Workers at Newham Sixth Form College (NewVic) in east London returned to picket lines for the eleventh day of strikes on Wednesday.
It marked the second day of a three-day walkout in the NEU union members’ battle over academisation, workload and bullying. And more strike days are planned from Tuesday to Thursday of next week if management doesn’t finalise a deal.
Simon, a teacher at NewVic, told Socialist Worker, “The local school here has been academised so NewVic is very important. Students from lower socio-economic backgrounds deserve better provisions. Academisation will never bring those to these students.”
Academies put profit before pupils’ education and school workers’ conditions. They bring the market into education—and demand schools prove they are “economically viable”.
Many NewVic workers fear that, if their battle is lost, it’ll open the floodgates to more academies across Newham.
Simon explained that they’re willing to join the picket line for weeks to come because it’s such as important battle. “Privatisation affects those at the bottom of society much more than those at the top,” they said.
Jane, a teacher, told Socialist Worker, “We are getting close to an agreement. Management has said they’re going to hold off academising until 2025, but that gives them the go-ahead to do it then.”
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Picket lines are full of placards and banners. Last weekend the strikers leafleted the local market where Jane said they had “great feedback”.
Parents and relatives supported the picket lines and have researched the dangers of academisation. “One woman who lives locally has two nieces and nephews at the college,” said Jane.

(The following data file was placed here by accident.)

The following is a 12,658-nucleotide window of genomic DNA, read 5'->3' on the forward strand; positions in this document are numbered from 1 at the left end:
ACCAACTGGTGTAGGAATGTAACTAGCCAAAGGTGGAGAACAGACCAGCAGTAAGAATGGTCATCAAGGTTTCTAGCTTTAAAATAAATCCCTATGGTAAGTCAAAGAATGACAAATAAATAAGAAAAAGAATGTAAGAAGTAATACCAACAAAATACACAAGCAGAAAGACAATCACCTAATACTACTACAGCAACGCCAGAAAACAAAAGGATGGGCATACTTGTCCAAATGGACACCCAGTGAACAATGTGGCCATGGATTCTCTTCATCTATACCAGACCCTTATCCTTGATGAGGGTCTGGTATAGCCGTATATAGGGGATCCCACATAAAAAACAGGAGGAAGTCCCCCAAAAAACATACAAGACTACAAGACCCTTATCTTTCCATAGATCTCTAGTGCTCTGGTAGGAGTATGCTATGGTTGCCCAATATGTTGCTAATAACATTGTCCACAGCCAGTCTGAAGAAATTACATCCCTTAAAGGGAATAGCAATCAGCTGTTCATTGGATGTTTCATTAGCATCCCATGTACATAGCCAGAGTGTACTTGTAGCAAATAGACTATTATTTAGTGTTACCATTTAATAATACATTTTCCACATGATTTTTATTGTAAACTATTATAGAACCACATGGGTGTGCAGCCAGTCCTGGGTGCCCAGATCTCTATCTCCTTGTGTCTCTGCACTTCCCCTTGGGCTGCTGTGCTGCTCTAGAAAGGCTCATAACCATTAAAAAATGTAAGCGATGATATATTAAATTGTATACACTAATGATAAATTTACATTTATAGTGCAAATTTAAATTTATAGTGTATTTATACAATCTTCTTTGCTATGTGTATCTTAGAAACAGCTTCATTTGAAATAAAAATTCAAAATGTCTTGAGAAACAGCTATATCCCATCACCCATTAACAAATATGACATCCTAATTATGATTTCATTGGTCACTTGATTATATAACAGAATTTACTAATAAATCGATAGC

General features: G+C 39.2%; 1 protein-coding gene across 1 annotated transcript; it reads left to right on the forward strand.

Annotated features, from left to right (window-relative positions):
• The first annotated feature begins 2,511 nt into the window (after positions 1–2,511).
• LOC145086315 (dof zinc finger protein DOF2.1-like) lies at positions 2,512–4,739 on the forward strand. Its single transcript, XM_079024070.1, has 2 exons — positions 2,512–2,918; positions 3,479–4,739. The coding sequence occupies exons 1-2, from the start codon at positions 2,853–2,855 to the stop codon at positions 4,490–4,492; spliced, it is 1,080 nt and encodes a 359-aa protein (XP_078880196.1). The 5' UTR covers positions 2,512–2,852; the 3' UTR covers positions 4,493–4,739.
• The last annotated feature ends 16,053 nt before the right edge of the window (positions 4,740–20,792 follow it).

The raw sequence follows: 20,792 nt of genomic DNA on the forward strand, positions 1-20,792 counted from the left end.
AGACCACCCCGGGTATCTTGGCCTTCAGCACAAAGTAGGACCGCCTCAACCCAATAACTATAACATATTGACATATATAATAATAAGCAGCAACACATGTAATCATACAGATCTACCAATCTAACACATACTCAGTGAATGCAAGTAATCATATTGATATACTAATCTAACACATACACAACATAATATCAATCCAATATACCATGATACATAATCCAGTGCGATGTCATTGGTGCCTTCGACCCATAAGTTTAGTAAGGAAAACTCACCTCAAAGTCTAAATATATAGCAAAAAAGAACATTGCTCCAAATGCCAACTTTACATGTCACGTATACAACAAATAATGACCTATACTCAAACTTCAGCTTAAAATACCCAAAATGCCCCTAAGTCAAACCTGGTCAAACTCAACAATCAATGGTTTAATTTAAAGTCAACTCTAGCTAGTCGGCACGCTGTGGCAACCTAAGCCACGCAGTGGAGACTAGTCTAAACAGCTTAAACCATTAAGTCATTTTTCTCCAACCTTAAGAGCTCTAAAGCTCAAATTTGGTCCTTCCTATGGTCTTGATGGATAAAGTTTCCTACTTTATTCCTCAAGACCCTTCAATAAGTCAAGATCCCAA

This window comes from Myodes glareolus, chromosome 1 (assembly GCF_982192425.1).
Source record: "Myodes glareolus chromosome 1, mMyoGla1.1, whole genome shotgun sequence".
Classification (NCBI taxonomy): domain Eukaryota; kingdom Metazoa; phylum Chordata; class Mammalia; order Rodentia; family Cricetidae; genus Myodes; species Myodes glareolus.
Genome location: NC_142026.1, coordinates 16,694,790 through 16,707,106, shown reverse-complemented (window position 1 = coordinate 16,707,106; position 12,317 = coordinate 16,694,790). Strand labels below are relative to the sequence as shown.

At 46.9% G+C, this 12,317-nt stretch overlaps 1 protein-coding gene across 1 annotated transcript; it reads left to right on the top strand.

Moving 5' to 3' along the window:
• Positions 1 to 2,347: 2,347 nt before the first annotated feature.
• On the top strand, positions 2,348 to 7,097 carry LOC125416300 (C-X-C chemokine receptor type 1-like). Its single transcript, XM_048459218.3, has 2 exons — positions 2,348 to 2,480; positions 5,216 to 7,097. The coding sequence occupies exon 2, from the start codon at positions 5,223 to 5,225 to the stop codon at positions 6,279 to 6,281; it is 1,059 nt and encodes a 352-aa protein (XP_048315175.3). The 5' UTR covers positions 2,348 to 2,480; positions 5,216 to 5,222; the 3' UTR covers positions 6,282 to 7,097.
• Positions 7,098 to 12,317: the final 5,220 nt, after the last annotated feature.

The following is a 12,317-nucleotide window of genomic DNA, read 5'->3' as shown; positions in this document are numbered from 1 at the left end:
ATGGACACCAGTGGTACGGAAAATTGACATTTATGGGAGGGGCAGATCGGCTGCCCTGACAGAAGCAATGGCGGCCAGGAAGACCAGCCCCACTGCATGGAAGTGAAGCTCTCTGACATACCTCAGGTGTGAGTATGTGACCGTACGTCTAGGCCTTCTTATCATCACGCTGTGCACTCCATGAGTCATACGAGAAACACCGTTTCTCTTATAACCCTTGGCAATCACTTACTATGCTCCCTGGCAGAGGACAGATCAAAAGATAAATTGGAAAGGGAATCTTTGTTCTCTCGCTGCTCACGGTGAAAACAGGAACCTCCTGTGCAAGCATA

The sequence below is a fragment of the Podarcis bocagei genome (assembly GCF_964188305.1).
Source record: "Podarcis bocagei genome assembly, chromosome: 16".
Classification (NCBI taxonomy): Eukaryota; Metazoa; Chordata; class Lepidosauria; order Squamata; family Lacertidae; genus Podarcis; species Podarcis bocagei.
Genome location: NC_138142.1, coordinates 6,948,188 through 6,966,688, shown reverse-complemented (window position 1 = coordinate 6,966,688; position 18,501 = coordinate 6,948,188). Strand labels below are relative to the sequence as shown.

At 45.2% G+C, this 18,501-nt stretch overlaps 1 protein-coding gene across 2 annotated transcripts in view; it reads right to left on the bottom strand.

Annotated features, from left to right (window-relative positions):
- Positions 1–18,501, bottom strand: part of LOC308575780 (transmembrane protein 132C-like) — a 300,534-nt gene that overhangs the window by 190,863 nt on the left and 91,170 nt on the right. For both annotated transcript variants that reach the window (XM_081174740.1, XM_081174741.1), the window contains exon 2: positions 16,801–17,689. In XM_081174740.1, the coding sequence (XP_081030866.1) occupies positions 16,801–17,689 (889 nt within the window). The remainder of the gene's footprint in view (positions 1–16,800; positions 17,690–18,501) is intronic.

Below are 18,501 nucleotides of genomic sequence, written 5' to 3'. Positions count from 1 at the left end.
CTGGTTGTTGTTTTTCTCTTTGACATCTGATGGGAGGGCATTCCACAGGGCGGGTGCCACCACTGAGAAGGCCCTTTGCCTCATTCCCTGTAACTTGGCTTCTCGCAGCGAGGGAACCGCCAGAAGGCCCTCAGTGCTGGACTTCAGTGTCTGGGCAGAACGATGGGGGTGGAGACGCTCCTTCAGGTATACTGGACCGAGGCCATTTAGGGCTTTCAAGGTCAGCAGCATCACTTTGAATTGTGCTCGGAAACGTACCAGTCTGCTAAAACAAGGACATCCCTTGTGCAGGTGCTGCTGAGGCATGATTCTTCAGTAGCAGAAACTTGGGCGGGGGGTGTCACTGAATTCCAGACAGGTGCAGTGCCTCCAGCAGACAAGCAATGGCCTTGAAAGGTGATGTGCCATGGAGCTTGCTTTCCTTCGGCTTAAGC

“She saw our large picket line and asked what was happening. We gave her a leaflet and she went home, photocopied it and spread it around.”
Jane and Simon say management face a simple choice. If they don’t want strikes, they must stop academising.
Solidarity has boosted strikers’ morale on the picket line. “Listening to students explain why they support us and listening to our colleagues’ frustrations and passion at the rally’s has really lifted us up,” said Jane.
Students have joined the picket lines, taken and shared leaflets and a handful have refused to enter the college.
The determination and strength of NEU members at NewVic can lead them to victory. They should continue to strike and refuse watered-down deals until bosses dump academisation and guarantee students and workers proper conditions. And every trade unionist and campaigner should build solidarity for their fight.
Workers’ names have been changed.
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